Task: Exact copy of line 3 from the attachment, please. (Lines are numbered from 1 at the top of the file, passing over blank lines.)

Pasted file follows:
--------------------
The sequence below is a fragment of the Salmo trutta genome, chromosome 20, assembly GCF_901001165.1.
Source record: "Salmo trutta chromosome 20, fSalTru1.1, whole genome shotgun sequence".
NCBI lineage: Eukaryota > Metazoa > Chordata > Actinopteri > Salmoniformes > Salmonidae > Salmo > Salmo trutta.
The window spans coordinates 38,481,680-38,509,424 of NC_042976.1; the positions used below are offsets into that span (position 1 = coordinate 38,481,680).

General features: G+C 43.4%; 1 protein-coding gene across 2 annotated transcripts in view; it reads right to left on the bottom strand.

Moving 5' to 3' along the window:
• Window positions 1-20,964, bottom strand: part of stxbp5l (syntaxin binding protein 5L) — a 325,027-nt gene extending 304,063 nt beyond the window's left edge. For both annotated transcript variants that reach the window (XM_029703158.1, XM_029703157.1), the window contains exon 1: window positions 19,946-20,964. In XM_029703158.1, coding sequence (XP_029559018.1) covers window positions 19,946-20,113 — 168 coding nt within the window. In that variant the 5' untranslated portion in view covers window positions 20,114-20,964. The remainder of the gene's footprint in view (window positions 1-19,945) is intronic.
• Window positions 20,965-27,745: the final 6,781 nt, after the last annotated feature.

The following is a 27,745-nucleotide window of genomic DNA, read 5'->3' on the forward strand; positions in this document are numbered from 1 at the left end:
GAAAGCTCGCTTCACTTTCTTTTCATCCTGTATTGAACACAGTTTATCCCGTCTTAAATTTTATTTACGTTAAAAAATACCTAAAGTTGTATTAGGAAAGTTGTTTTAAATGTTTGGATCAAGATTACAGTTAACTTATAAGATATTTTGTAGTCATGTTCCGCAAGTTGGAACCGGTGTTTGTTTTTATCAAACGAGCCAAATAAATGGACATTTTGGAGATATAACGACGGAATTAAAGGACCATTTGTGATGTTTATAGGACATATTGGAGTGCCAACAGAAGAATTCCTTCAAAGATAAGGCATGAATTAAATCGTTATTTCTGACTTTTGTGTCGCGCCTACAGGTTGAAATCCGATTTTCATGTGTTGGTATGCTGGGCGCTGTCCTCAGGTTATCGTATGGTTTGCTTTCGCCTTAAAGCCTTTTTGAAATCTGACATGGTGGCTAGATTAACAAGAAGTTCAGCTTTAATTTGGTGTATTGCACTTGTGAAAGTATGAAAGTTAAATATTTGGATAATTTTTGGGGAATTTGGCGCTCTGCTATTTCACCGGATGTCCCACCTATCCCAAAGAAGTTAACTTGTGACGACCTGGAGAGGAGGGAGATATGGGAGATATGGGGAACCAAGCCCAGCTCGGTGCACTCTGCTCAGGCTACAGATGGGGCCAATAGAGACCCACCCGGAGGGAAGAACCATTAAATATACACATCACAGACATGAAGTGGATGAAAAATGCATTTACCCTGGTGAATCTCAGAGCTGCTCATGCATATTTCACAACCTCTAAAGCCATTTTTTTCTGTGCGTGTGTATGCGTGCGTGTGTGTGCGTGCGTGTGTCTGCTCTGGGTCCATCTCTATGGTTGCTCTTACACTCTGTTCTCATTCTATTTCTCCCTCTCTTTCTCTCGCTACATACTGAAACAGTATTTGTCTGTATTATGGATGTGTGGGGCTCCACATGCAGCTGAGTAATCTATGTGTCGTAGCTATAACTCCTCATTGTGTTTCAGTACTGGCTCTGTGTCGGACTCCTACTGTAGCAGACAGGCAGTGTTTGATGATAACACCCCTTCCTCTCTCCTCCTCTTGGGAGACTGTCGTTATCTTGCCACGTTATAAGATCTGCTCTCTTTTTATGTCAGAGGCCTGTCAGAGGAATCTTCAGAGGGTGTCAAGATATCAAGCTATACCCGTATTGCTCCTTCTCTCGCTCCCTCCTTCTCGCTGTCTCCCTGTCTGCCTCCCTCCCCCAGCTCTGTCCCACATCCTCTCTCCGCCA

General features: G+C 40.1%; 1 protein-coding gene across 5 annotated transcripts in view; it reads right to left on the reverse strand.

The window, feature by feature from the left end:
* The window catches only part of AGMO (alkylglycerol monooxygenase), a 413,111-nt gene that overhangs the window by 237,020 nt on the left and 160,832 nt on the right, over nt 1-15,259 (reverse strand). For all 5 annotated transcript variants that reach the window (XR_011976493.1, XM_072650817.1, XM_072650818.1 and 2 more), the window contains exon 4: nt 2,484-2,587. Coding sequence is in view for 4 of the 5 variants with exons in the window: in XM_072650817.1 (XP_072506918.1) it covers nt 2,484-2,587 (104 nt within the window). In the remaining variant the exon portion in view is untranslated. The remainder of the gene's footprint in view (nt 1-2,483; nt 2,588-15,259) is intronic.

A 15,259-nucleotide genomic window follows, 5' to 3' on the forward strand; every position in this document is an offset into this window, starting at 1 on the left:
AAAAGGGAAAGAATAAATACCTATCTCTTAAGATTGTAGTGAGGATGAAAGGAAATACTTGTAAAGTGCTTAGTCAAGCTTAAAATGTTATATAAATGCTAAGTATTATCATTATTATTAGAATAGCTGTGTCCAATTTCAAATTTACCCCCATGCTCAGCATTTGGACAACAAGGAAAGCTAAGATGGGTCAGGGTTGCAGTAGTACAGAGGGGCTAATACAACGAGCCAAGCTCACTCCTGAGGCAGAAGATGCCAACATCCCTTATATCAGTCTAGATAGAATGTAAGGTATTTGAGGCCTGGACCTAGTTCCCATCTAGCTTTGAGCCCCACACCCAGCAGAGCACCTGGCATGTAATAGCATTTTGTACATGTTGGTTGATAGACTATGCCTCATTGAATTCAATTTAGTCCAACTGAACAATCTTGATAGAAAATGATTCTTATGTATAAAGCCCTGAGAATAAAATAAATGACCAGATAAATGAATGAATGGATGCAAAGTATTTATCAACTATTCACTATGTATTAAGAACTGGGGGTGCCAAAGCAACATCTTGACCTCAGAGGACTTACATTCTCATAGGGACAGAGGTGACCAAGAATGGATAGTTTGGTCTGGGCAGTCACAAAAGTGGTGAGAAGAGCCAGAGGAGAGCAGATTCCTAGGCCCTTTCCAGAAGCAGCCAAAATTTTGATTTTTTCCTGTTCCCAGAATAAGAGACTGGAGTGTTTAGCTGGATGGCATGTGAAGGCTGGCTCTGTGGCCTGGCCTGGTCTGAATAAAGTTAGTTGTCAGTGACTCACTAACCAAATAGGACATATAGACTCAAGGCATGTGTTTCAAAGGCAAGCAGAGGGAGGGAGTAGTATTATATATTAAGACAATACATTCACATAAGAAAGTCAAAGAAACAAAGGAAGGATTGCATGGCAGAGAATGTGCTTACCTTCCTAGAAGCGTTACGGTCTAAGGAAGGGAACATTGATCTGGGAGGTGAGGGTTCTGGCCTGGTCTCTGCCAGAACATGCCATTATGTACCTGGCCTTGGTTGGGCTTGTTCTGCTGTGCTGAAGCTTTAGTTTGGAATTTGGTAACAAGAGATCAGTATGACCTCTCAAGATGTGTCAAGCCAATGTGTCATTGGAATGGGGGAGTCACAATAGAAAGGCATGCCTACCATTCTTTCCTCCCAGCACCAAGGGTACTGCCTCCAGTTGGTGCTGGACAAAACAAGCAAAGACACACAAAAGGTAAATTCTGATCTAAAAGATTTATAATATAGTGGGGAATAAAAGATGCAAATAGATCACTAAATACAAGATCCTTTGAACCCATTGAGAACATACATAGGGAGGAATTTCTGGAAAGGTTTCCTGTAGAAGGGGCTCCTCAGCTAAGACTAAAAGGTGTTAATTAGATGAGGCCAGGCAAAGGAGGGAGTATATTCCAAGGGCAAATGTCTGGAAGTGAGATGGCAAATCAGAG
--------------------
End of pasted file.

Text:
NCBI lineage: Eukaryota > Metazoa > Chordata > Actinopteri > Salmoniformes > Salmonidae > Salmo > Salmo trutta.